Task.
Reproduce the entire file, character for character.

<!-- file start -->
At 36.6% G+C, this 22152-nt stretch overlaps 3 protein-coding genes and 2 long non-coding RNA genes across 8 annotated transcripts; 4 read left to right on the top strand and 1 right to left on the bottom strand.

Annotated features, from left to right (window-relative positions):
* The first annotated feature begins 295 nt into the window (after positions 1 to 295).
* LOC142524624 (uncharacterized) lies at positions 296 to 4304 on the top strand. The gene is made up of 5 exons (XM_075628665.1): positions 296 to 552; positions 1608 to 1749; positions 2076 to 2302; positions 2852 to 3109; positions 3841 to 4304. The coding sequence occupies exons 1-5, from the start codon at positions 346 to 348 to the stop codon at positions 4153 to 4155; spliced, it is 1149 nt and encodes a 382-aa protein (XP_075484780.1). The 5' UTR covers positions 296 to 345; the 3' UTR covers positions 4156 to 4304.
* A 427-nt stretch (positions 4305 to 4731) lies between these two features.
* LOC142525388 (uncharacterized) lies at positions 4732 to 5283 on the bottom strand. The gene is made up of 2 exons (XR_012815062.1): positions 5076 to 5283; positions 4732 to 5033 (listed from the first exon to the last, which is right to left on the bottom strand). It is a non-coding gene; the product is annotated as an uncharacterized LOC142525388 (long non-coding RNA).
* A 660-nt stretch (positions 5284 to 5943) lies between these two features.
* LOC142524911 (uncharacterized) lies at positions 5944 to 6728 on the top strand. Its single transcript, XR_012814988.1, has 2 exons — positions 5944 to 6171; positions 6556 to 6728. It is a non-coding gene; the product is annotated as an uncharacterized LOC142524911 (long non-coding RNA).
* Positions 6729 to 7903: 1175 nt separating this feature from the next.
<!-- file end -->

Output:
At 36.6% G+C, this 22152-nt stretch overlaps 3 protein-coding genes and 2 long non-coding RNA genes across 8 annotated transcripts; 4 read left to right on the top strand and 1 right to left on the bottom strand.

Annotated features, from left to right (window-relative positions):
* The first annotated feature begins 295 nt into the window (after positions 1 to 295).
* LOC142524624 (uncharacterized) lies at positions 296 to 4304 on the top strand. The gene is made up of 5 exons (XM_075628665.1): positions 296 to 552; positions 1608 to 1749; positions 2076 to 2302; positions 2852 to 3109; positions 3841 to 4304. The coding sequence occupies exons 1-5, from the start codon at positions 346 to 348 to the stop codon at positions 4153 to 4155; spliced, it is 1149 nt and encodes a 382-aa protein (XP_075484780.1). The 5' UTR covers positions 296 to 345; the 3' UTR covers positions 4156 to 4304.
* A 427-nt stretch (positions 4305 to 4731) lies between these two features.
* LOC142525388 (uncharacterized) lies at positions 4732 to 5283 on the bottom strand. The gene is made up of 2 exons (XR_012815062.1): positions 5076 to 5283; positions 4732 to 5033 (listed from the first exon to the last, which is right to left on the bottom strand). It is a non-coding gene; the product is annotated as an uncharacterized LOC142525388 (long non-coding RNA).
* A 660-nt stretch (positions 5284 to 5943) lies between these two features.
* LOC142524911 (uncharacterized) lies at positions 5944 to 6728 on the top strand. Its single transcript, XR_012814988.1, has 2 exons — positions 5944 to 6171; positions 6556 to 6728. It is a non-coding gene; the product is annotated as an uncharacterized LOC142524911 (long non-coding RNA).
* Positions 6729 to 7903: 1175 nt separating this feature from the next.